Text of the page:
Post in italiano, Tools of the Trade, Translation & Interpreting

Le app che mi hanno cambiato la vita

workstation
La mia postazione di lavoro. Anche il doppio monitor è qualcosa che mi ha cambiato la vita, visto che lo schermo del portatile mi stanca parecchio la vista.

Oggi parlerò di alcuni software che hanno cambiato in meglio la mia vita per quanto riguarda la produttività.


Focus 10

 

focus10

Questo programma permette di impostare dei timer per le sessioni di lavoro e le pause: funziona con la cosiddetta tecnica del pomodoro, ma si possono impostare anche dei tempi diversi. Io, personalmente, mi trovo molto bene con la tecnica del pomodoro: ogni 25 minuti di lavoro, ce ne sono 5 di pausa e, ogni 4 sessioni da 25 minuti, c’è una pausa più lunga da 15. Al termine di ciascuna sessione, che sia di lavoro o di pausa, appare una notifica e, contemporaneamente, suona una sveglia.

Per me, è meglio dividere la giornata lavorativa/di studio in varie sessioni piuttosto che fare tutta una tirata: rischio di stancarmi e/o distrarmi più facilmente. Una caratteristica che mi piace di Focus 10 è la funzione “Stats”, che permette di vedere quanti minuti o quante sessioni sono stati dedicati al lavoro in una settimana. Ho provato diverse app simili, ma questa la reputo una delle migliori. Ho scaricato gratuitamente Focus 10 dallo Store di Windows (è disponibile per Windows 10).


ClearFocus

 

clearfocus

 

Se non si possiede un computer con Windows 10, ma uno smartphone con il sistema operativo Android (di recente, però, hanno creato anche una versione per iOs), un’ottima alternativa a Focus 10 è ClearFocus. Il funzionamento è molto simile a quello di Focus 10 (ha le statistiche e permette di personalizzare i tempi delle sessioni). Uso ClearFocus quando non ho il PC con me. Installando anche ClearLock, si possono bloccare app potenziali fonti di distrazione (a questo scopo, sul PC uso anche l’estensione Strict Workflow per Chrome).


Lexibar

 

lexibar

 

Esistono varie versioni di questo tool che reputo ormai indispensabile. Lexibar permette di utilizzare caratteri speciali di una determinata lingua in modo immediato, senza ricorrere a ostiche combinazioni di tasti o allo strumento “Inserisci carattere” dei programmi di videoscrittura. Utilizzo la versione per la lingua francese di Lexibar da anni: è comodissima!


Quali sono le app che hanno migliorato la vostra produttività?

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My Translations, My Writings, Post in italiano, Posts in English, traduzione, translation, Translation & Interpreting, Translations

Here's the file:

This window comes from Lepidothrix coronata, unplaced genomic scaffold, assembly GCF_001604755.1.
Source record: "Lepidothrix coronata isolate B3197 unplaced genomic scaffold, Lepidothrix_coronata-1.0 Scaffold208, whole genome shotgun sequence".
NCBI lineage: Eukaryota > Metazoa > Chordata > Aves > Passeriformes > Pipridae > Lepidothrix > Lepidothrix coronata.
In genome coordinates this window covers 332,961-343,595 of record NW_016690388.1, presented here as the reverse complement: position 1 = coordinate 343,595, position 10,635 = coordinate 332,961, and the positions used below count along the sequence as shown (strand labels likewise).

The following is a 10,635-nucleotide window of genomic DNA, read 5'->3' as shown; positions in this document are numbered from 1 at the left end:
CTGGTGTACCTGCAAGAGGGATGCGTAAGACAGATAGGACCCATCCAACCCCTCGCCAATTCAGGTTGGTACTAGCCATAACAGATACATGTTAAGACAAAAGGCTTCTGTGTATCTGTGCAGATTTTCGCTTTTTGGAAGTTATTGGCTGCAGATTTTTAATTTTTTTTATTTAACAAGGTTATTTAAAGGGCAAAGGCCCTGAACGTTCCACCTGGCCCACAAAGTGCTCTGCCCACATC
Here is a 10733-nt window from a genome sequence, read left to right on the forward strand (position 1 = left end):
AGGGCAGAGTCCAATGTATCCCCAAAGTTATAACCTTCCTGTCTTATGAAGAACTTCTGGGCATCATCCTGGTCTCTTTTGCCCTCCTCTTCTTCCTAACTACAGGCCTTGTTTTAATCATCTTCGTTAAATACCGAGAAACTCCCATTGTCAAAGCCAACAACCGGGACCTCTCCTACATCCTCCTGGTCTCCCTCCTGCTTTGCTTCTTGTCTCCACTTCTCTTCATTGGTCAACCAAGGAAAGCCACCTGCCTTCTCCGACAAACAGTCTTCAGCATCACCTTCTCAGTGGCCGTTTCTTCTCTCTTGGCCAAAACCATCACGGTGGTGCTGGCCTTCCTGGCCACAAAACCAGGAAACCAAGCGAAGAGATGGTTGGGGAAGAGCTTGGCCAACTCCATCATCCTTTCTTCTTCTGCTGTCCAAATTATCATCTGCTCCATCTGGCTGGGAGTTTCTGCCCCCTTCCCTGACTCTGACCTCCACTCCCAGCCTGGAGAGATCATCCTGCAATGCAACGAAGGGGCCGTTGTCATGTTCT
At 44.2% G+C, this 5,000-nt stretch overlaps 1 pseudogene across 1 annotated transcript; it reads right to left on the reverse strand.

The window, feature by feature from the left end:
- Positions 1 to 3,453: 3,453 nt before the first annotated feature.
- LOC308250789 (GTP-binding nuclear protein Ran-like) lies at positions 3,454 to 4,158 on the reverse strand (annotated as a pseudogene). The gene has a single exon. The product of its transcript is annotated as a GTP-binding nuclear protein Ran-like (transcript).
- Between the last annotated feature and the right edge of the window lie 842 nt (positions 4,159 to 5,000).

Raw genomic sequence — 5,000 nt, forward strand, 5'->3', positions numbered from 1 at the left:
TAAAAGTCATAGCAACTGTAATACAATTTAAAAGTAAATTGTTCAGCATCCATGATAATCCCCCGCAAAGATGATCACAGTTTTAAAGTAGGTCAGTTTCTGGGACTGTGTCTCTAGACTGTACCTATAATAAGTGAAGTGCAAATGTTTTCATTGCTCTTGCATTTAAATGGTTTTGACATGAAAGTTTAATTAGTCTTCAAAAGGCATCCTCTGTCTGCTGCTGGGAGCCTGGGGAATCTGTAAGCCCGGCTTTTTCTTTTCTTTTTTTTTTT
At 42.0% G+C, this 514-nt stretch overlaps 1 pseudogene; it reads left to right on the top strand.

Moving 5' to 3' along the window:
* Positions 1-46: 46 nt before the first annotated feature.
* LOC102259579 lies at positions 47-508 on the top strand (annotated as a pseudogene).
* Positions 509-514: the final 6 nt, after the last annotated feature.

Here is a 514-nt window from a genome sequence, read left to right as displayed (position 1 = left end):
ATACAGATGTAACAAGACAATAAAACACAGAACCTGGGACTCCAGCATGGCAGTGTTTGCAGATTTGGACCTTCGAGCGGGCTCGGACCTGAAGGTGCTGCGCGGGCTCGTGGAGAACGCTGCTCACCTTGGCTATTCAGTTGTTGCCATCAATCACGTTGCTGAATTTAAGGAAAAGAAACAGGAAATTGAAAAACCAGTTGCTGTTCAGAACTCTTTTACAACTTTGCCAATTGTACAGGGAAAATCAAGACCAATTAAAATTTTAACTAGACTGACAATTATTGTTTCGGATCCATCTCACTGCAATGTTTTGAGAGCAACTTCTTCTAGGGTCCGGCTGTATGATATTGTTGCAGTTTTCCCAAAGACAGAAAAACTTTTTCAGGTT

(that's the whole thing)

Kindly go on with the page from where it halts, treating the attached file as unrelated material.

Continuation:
Tradurre è un’arte / Translation Is an Art

painting-911804_640

Tratto dalle conclusioni della mia tesi di Laurea triennale:

Tradurre è un’arte. Ogni testo tradotto è un disegno su tela, e sta al traduttore decidere quali colori utilizzare per trasmettere il senso del testo originale al suo pubblico. Le traduzioni effettuate sono da ritenersi una delle possibili interpretazioni dei testi. Un altro traduttore potrebbe renderli in modo diverso […] Comunque, il risultato finale è sempre la trasmissione, nella lingua e nella cultura di arrivo, di un testo legato a una cultura e a una lingua di partenza.

From the Conclusions part of my Bachelor’s Degree thesis:

Translation is an art. Each translated text is a drawing on a canvas, and it’s up to the translator to choose which colours to use in order to convey the meaning of the source text to its public. The translations I did should be considered one possible interpretation of the original texts. Another translator might translate them differently […] By the way, the final result is always the transmission, in the target language and culture, of a text which is tied to a source language and culture.

languages, Translation & Interpreting

When Translators (and Language Students) Meet the Rest of the World

  • MYTH: Translation/language students and translators/interpreters are living dictionaries.
  • REALITY: Yes, we speak more than one language. No, we don’t know all the words in a given language. It’s impossible to know EVERY. SINGLE. WORD, even in your mother tongue. Vocabulary is important, but we are no living dictionaries and us humans can’t know everything.

I find situations like these annoying:

PERSON I’M TALKING TO: “How do you say *insert word here* in *insert language here*?”

I usually ask them to tell me the context (and think “Ah, if only they realized that a word has different meanings in different contexts…”), a sentence in which they would use that word. Staying on topic, here’s a joke:

  • How many translators does it take to change a light bulb?
  • It depends on the context.

So, for translation/interpreting professionals and students, context is extremely important. We can’t read your mind, and guessing possible meanings might lead to making mistakes.

Next conversation:

  • PERSON I’M TALKING TO: “Wow, you study languages! How many do you speak?”
  • ME: “Four: Italian, English, French and some German.”
  • PERSON I’M TALKING TO: “You know only those?” or “Why don’t/didn’t you study Arabic/Chinese/etc?”